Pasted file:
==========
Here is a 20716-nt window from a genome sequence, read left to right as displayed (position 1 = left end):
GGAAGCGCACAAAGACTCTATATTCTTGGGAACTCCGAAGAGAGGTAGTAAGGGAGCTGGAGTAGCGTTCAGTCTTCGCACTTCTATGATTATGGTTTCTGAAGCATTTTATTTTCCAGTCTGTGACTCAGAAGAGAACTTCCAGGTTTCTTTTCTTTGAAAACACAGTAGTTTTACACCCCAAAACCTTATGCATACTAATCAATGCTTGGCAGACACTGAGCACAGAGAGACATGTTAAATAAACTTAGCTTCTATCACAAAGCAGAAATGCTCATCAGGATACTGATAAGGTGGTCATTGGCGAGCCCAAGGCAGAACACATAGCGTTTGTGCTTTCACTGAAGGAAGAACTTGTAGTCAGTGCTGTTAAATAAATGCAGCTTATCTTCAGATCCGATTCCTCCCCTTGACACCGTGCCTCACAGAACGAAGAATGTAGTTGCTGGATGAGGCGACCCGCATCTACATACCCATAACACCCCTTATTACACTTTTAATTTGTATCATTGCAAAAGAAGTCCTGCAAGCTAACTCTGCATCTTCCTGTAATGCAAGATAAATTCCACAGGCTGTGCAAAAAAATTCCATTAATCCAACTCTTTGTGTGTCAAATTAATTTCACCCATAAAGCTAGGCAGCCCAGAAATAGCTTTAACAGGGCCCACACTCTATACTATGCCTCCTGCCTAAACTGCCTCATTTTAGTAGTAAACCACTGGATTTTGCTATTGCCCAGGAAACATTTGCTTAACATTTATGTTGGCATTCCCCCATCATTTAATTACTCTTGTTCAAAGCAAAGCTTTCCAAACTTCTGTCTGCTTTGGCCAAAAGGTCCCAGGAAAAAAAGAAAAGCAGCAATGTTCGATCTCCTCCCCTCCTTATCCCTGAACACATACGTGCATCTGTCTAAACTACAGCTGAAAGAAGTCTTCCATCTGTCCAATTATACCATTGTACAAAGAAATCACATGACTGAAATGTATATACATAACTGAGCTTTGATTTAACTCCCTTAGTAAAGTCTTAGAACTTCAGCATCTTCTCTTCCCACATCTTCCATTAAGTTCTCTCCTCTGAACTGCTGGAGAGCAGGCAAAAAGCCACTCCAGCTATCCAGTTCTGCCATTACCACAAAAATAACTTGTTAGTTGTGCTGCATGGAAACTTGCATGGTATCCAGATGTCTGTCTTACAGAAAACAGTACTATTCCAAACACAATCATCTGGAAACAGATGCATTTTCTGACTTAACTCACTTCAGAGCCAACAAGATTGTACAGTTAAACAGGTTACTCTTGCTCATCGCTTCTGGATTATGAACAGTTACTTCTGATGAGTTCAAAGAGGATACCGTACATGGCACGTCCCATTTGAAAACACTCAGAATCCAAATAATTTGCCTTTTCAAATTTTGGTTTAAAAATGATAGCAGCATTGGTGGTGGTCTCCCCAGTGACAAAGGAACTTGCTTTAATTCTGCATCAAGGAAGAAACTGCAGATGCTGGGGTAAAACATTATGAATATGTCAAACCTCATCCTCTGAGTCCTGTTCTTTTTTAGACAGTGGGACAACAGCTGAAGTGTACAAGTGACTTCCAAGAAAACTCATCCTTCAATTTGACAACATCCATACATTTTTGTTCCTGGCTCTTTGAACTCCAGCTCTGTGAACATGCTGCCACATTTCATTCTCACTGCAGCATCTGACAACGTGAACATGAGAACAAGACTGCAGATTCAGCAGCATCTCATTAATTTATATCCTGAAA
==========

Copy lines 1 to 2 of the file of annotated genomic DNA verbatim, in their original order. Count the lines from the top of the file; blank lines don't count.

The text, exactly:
Here is a 20716-nt window from a genome sequence, read left to right as displayed (position 1 = left end):
GGAAGCGCACAAAGACTCTATATTCTTGGGAACTCCGAAGAGAGGTAGTAAGGGAGCTGGAGTAGCGTTCAGTCTTCGCACTTCTATGATTATGGTTTCTGAAGCATTTTATTTTCCAGTCTGTGACTCAGAAGAGAACTTCCAGGTTTCTTTTCTTTGAAAACACAGTAGTTTTACACCCCAAAACCTTATGCATACTAATCAATGCTTGGCAGACACTGAGCACAGAGAGACATGTTAAATAAACTTAGCTTCTATCACAAAGCAGAAATGCTCATCAGGATACTGATAAGGTGGTCATTGGCGAGCCCAAGGCAGAACACATAGCGTTTGTGCTTTCACTGAAGGAAGAACTTGTAGTCAGTGCTGTTAAATAAATGCAGCTTATCTTCAGATCCGATTCCTCCCCTTGACACCGTGCCTCACAGAACGAAGAATGTAGTTGCTGGATGAGGCGACCCGCATCTACATACCCATAACACCCCTTATTACACTTTTAATTTGTATCATTGCAAAAGAAGTCCTGCAAGCTAACTCTGCATCTTCCTGTAATGCAAGATAAATTCCACAGGCTGTGCAAAAAAATTCCATTAATCCAACTCTTTGTGTGTCAAATTAATTTCACCCATAAAGCTAGGCAGCCCAGAAATAGCTTTAACAGGGCCCACACTCTATACTATGCCTCCTGCCTAAACTGCCTCATTTTAGTAGTAAACCACTGGATTTTGCTATTGCCCAGGAAACATTTGCTTAACATTTATGTTGGCATTCCCCCATCATTTAATTACTCTTGTTCAAAGCAAAGCTTTCCAAACTTCTGTCTGCTTTGGCCAAAAGGTCCCAGGAAAAAAAGAAAAGCAGCAATGTTCGATCTCCTCCCCTCCTTATCCCTGAACACATACGTGCATCTGTCTAAACTACAGCTGAAAGAAGTCTTCCATCTGTCCAATTATACCATTGTACAAAGAAATCACATGACTGAAATGTATATACATAACTGAGCTTTGATTTAACTCCCTTAGTAAAGTCTTAGAACTTCAGCATCTTCTCTTCCCACATCTTCCATTAAGTTCTCTCCTCTGAACTGCTGGAGAGCAGGCAAAAAGCCACTCCAGCTATCCAGTTCTGCCATTACCACAAAAATAACTTGTTAGTTGTGCTGCATGGAAACTTGCATGGTATCCAGATGTCTGTCTTACAGAAAACAGTACTATTCCAAACACAATCATCTGGAAACAGATGCATTTTCTGACTTAACTCACTTCAGAGCCAACAAGATTGTACAGTTAAACAGGTTACTCTTGCTCATCGCTTCTGGATTATGAACAGTTACTTCTGATGAGTTCAAAGAGGATACCGTACATGGCACGTCCCATTTGAAAACACTCAGAATCCAAATAATTTGCCTTTTCAAATTTTGGTTTAAAAATGATAGCAGCATTGGTGGTGGTCTCCCCAGTGACAAAGGAACTTGCTTTAATTCTGCATCAAGGAAGAAACTGCAGATGCTGGGGTAAAACATTATGAATATGTCAAACCTCATCCTCTGAGTCCTGTTCTTTTTTAGACAGTGGGACAACAGCTGAAGTGTACAAGTGACTTCCAAGAAAACTCATCCTTCAATTTGACAACATCCATACATTTTTGTTCCTGGCTCTTTGAACTCCAGCTCTGTGAACATGCTGCCACATTTCATTCTCACTGCAGCATCTGACAACGTGAACATGAGAACAAGACTGCAGATTCAGCAGCATCTCATTAATTTATATCCTGAAA